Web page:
There’s something about theatre aimed at children that always surprises me. I think part of it is seeing the hordes of sprogs rushing into the foyer, parents or other unfortunate relatives trying to keep up, then the noise that a few hundred children can generate while waiting for the show to start is quite phenomenal. However, if the production is a good one, then as soon as the curtain goes up, the noise level goes down and the attention to the stage becomes 100%, proving once more the magical properties of the theatre. I mention this because last night I was privileged to see this effect at work once more when I went to Sadler’s Wells to see Jasmin Vardimon’s new production of Pinocchio.
First things first, forget Walt Disney, there is no cute cricket singing ‘When You Wish Upon a Star’ in this production. Instead, Jasmine and her team have gone back to the original 1883 book by Italian writer Carlo Collodi which is much darker than the, probably more popular film version. However, all the important things are there, Pinocchio is a wooden marionette, created by the toymaker Geppetto, who has a good fairy looking out for him and a conscience to guide him. Despite both these, he is a wilful and disobedient ‘son’ to Geppetto and spends most of his time trying to extricate himself from precarious situations that he has managed to get into in his quest from being a little wooden toy to becoming a real boy.
This version of Pinocchio is absolute magic from the start as the great curtain rises revealing what looks like an American Teepee in the centre of the stage – just the first part of Guy Bar-Amotz and Jasmin Vardimon’s superb set design. The narrator appears as a set of floating white hands that form a face and we are introduced to Geppetto’s world, including the most amazing human musical box I’ve ever seen – the skill of the dancers performing this is simply stunning. The story itself – one puppet’s search for humanity – was nicely put together and, whilst never straying into preaching at people, really got across the journey Pinocchio was going through as he learned to feel, understand and ,where necessary, control his emotions.
So, we know the show is magical and the story is a familiar one. Did it manage to keep the rugrats entertained and stop them from running up and down the aisles? Yes, it did and did so in spectacular style. Jasmin Vardimon’s choreography was first rate and the highly talented team of dancers – Maria Doulgeri, Emma Farnell-Watson, Estéban Lecoq, David Lloyd, Aoi Nakamura, Uroš Petronijevic, Stefania Sotiropoulou and Alexandros Stavropoulos – have put together a show that mixes contemporary dance with physical theatre and pure imagination at its finest to tell Pinocchio’s tale. I did feel that a couple of the eighteen scenes, such the Marionette Theatre, were slightly overlong, but on the whole, the entire running time, around 90 minutes worked well and, looking back it was amazing how much of a story had been communicated with very few words being spoken. Obviously, I had a favourite scene, when Pinocchio is trying, and failing, to be accepted by other, real, children. It was in fact, a pretty horrible scene as the little puppet tried desperately to fit in but was rebuffed at every turn by some very unpleasant children.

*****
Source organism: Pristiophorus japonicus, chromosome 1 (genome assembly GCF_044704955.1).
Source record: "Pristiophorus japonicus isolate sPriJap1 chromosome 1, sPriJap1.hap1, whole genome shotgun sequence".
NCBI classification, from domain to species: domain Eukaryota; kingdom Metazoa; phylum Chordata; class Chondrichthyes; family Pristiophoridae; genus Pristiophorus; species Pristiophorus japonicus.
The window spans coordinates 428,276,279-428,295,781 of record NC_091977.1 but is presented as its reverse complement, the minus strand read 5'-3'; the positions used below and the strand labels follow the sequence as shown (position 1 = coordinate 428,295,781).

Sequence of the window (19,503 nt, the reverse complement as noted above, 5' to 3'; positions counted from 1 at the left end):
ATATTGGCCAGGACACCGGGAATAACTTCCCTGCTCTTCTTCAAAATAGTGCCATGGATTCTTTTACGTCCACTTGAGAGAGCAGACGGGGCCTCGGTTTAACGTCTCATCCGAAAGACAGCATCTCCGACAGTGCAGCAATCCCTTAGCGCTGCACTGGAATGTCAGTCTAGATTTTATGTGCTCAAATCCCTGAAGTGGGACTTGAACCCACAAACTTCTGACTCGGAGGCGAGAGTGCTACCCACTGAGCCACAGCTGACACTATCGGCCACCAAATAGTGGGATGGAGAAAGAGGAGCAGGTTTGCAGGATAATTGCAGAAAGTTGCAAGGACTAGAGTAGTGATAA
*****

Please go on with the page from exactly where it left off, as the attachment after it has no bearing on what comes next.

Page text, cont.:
To sum up, I have to say that this was the best version of Pinocchio I have seen. The production and story were spot on and the performance itself was truly mesmerising – if you don’t believe me then ask the hundreds of children who sat with eyes glued to the stage and a big smile on their faces. There is a tradition that The Snowman is the must see Christmas dance show every year, I think it has just found a rival.
Review by Terry Eastham
Jasmin Vardimon’s innovative take on the classic Collodi fairytale – a brand new family-friendly dance show, performed by Jasmin Vardimon Company’s breathtakingly physical dancers.
Bringing to life the famous marionette, the show follows Pinocchio as he embarks on a fantastic journey to become a human boy. Showcasing Jasmin Vardimon’s trademark theatrical style, the piece combines physical theatre, quirky characterisation and innovative technologies with text and dance to explore the idea of what it means to be human.
With clever humour, engaging drama and witty observations, Pinocchio takes audiences on a wonderful journey of discovery through the landscape of this timeless fable.